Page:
- Accuracy (10 points) - new rating factor this year! How good a job does the program do at calculating your taxes and helping you legally pay the least amount? For those who think that NetFile certification means the programs will all come up with the same answer (as I believed myself before starting to look at all these packages a few years ago), it is time to recognize the reality. As I commented last year, CRA's certification only means the program is correctly including all the revenues. the programs differ enormously in their ability to automatically detect and claim all deductions and credits to which you are entitled. As a result, in my own case with all the packages my total income on line 150 was identical but balance owing on line 485 showed five different amounts, one of which was a few thousand dollars different (impossibly wrong) and the others anywhere from a few dollars to a few hundred dollars apart. The very best package (TaxChopper) at using deductions and credits for an individual and/or shared amongst family members is like having an skilled accountant doing your taxes - it is essentially an expert system for income tax. Three examples tested the packages' ability to optimize using age amounts and pension splitting, tuition and education transfers, foreign tax credits with inter-provincial residence thrown in for the trickiest rule. In no case did any other package beat TaxChopper - it always found deductions, transfers and credits to use and end up with the lowest taxes to pay. The difference on a potential $4700 tax bill was about $500. Optimization can be very worthwhile.
#1 UFile and TaxChopper - tied with 38 points.
Both are outstanding programs but excel at different things.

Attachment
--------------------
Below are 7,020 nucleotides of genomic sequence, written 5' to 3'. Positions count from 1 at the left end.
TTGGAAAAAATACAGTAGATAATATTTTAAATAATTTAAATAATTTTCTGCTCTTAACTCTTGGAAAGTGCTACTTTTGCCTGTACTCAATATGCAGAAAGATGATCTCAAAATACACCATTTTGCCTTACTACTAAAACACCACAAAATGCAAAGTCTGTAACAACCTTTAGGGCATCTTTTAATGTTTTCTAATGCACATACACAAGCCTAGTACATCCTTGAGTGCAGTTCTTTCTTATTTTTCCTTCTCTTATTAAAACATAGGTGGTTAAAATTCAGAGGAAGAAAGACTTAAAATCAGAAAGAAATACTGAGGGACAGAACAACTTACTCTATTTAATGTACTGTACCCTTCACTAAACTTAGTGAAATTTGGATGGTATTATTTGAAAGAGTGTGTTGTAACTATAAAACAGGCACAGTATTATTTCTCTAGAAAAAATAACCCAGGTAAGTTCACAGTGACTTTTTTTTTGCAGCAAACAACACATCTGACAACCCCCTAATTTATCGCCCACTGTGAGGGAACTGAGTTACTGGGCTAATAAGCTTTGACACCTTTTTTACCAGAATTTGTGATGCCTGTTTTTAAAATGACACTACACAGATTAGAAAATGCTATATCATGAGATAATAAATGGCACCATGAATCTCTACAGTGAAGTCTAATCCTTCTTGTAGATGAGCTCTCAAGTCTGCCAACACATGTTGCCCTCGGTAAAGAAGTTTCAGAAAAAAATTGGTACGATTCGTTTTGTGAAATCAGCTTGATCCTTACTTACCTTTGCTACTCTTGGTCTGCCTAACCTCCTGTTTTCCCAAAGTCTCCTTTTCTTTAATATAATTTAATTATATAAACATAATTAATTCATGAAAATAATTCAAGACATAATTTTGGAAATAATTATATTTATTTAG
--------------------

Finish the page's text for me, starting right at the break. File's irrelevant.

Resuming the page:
UFile - "Polished, easy to use and handles all but the more sophisticated tax reduction optimizations".
TaxChopper - "An expert system for income tax – Delivers on the biggest refund / lowest tax to pay promise"
#3 H&R Block - 34 points "Technically, it's UFile but it has a few undesirable privacy features of its own"
#4 QuickTax - 33 points "Guidance every step of the way with plenty of questions, reminders and some useful suggestions for future tax planning"
#5 Acetax - 32 points "For those who need minimal help and are familiar with tax forms"
#6 WebTax4U and Taxnic.ca - tied with 26 points
WebTax4U "For those who know where things go and are familiar with tax forms"
Taxnic.ca "OK package if you know what forms to fill and credits to claim."
#8 EachTax - 22 points "Looks like the forms. Not much more than a spreadsheet with colours."
#9 MBOTax and eTaxCanada - tied with 21 points
MBOTax "It's like working with the paper forms except amounts get transferred automatically and arithmetic is done correctly."
eTaxCanada "Still looks like a beta version – Too many rough edges, not intuitive and some key omissions and errors"
#11 FileTaxOnline - 16 points - "Not recommended – too many weaknesses, some fatal"
#12 5dollartax -2 points - "Crude, half-finished effort, not worth using."
I would highly recommend taking the trouble to enter your data into at least two of the top packages to see if the results match. You do not even need to pay the fee before seeing the end result and enough detail to figure out where one likely differs from the other, which could be due to your input error or to package optimization differences. Once you've fixed the errors, you can see which package gets you the most back.
Wikipedia's tax software page has a list of prices, freebies and limitations (e.g. ones not offering Québec provincial returns) for the various packages in a single table.